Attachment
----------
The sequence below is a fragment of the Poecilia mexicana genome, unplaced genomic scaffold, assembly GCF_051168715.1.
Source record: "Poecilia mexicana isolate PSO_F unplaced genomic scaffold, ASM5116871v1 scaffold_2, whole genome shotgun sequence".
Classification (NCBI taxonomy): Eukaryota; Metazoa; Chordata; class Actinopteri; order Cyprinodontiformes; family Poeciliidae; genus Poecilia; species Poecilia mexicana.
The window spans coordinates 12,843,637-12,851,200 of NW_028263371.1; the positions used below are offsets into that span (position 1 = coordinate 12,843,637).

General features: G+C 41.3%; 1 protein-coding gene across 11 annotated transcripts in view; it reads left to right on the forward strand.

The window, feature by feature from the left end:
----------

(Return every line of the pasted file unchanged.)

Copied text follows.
The sequence below is a fragment of the Poecilia mexicana genome, unplaced genomic scaffold, assembly GCF_051168715.1.
Source record: "Poecilia mexicana isolate PSO_F unplaced genomic scaffold, ASM5116871v1 scaffold_2, whole genome shotgun sequence".
Classification (NCBI taxonomy): Eukaryota; Metazoa; Chordata; class Actinopteri; order Cyprinodontiformes; family Poeciliidae; genus Poecilia; species Poecilia mexicana.
The window spans coordinates 12,843,637-12,851,200 of NW_028263371.1; the positions used below are offsets into that span (position 1 = coordinate 12,843,637).

General features: G+C 41.3%; 1 protein-coding gene across 11 annotated transcripts in view; it reads left to right on the forward strand.

The window, feature by feature from the left end: